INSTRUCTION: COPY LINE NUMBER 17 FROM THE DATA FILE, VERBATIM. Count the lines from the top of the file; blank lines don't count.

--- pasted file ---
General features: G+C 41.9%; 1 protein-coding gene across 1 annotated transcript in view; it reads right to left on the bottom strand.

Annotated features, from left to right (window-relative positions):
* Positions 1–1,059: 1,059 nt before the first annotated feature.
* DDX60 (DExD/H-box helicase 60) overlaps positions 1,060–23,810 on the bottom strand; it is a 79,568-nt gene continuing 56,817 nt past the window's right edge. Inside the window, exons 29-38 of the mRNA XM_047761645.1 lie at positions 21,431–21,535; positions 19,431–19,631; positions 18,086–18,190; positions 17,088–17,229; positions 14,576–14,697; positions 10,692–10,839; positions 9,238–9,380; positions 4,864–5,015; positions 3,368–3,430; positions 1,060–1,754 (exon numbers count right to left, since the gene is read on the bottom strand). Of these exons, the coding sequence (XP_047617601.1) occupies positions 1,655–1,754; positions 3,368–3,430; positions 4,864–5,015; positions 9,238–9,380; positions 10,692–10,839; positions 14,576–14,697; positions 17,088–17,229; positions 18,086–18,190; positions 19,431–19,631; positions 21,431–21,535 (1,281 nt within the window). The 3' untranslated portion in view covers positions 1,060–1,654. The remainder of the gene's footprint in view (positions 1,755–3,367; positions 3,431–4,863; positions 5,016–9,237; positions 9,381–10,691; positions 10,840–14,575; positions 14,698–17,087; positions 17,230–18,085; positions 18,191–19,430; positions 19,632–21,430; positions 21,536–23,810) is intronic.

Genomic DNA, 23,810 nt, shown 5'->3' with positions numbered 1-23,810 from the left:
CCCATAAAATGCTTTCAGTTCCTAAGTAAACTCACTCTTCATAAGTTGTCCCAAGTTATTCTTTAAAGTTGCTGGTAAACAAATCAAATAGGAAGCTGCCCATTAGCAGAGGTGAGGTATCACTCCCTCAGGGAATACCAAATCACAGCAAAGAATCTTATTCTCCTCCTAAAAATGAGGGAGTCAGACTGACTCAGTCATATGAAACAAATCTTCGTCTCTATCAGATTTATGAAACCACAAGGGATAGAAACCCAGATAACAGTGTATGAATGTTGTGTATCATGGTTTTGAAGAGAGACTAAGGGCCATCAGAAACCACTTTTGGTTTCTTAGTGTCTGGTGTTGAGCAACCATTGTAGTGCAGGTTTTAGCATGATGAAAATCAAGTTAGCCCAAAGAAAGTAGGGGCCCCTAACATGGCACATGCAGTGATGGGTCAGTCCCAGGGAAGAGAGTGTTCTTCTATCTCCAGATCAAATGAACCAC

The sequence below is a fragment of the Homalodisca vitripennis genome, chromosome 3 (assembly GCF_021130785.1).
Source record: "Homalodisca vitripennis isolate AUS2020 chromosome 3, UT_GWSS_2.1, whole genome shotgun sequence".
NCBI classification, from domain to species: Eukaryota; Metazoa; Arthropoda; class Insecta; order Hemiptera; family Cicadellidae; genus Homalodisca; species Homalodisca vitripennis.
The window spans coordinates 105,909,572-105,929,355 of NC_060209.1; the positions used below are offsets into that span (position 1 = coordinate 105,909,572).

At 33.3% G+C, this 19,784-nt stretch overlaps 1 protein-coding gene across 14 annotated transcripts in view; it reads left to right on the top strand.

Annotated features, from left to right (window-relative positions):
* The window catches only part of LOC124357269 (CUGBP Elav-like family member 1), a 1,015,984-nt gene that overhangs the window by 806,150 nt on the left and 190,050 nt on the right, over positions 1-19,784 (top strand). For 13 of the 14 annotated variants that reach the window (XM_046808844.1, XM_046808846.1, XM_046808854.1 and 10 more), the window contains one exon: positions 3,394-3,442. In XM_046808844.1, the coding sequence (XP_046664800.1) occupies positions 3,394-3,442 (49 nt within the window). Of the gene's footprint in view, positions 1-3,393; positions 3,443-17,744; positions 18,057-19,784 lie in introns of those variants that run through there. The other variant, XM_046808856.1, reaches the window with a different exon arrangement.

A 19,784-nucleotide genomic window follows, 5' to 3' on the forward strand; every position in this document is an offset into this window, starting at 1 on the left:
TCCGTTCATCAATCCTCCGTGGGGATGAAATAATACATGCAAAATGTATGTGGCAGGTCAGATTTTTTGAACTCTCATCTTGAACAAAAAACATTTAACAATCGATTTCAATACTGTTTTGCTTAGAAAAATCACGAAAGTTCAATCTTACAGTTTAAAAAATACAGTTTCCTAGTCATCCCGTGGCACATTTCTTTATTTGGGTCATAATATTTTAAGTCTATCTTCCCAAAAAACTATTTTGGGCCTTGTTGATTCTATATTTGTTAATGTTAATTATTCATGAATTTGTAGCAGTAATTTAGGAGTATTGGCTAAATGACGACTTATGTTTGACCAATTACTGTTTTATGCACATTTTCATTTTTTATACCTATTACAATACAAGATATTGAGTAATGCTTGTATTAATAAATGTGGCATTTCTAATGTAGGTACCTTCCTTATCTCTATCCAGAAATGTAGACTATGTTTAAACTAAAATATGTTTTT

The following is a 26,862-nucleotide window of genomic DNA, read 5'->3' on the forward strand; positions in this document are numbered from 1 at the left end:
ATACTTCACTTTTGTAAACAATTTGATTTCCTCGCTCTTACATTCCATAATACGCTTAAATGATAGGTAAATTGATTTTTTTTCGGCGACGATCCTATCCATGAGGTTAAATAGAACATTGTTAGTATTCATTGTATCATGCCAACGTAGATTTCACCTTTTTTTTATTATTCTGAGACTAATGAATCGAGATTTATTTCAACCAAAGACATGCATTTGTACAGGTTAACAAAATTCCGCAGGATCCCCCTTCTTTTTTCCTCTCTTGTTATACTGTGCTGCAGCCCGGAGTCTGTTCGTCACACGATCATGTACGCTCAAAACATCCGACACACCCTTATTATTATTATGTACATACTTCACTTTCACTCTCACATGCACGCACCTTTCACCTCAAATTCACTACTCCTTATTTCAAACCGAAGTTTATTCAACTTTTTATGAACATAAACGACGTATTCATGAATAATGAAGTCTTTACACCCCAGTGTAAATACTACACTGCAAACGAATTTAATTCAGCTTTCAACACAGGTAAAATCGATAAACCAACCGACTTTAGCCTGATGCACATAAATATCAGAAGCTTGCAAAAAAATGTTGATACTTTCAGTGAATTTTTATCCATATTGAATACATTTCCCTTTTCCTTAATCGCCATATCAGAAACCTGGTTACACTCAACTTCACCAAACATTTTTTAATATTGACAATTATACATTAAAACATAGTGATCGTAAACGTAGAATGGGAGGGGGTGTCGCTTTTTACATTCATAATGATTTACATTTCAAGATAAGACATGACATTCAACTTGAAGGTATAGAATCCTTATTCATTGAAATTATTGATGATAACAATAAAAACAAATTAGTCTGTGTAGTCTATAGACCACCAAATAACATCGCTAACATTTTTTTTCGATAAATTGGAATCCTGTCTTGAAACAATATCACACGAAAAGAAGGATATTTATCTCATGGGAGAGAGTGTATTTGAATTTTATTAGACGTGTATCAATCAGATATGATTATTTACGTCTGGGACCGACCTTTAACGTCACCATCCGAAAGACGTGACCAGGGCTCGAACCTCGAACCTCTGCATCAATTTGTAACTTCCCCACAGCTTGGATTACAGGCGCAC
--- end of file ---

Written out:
ATACTTCACTTTTGTAAACAATTTGATTTCCTCGCTCTTACATTCCATAATACGCTTAAATGATAGGTAAATTGATTTTTTTTCGGCGACGATCCTATCCATGAGGTTAAATAGAACATTGTTAGTATTCATTGTATCATGCCAACGTAGATTTCACCTTTTTTTTATTATTCTGAGACTAATGAATCGAGATTTATTTCAACCAAAGACATGCATTTGTACAGGTTAACAAAATTCCGCAGGATCCCCCTTCTTTTTTCCTCTCTTGTTATACTGTGCTGCAGCCCGGAGTCTGTTCGTCACACGATCATGTACGCTCAAAACATCCGACACACCCTTATTATTATTATGTACATACTTCACTTTCACTCTCACATGCACGCACCTTTCACCTCAAATTCACTACTCCTTATTTCAAACCGAAGTTTATTCAACTTTTTATGAACATAAACGACGTATTCATGAATAATGAAGTCTTTACACCCCAGTGTAAATACTACACTGCAAACGAATTTAATTCAGCTTTCAACACAGGTAAAATCGATAAACCAACCGACTTTAGCCTGATGCACATAAATATCAGAAGCTTGCAAAAAAATGTTGATACTTTCAGTGAATTTTTATCCATATTGAATACATTTCCCTTTTCCTTAATCGCCATATCAGAAACCTGGTTACACTCAACTTCACCAAACATTTTTTAATATTGACAATTATACATTAAAACATAGTGATCGTAAACGTAGAATGGGAGGGGGTGTCGCTTTTTACATTCATAATGATTTACATTTCAAGATAAGACATGACATTCAACTTGAAGGTATAGAATCCTTATTCATTGAAATTATTGATGATAACAATAAAAACAAATTAGTCTGTGTAGTCTATAGACCACCAAATAACATCGCTAACATTTTTTTTCGATAAATTGGAATCCTGTCTTGAAACAATATCACACGAAAAGAAGGATATTTATCTCATGGGAGAGAGTGTATTTGAATTTTATTAGACGTGTATCAATCAGATATGATTATTTACGTCTGGGACCGACCTTTAACGTCACCATCCGAAAGACGTGACCAGGGCTCGAACCTCGAACCTCTGCATCAATTTGTAACTTCCCCACAGCTTGGATTACAGGCGCAC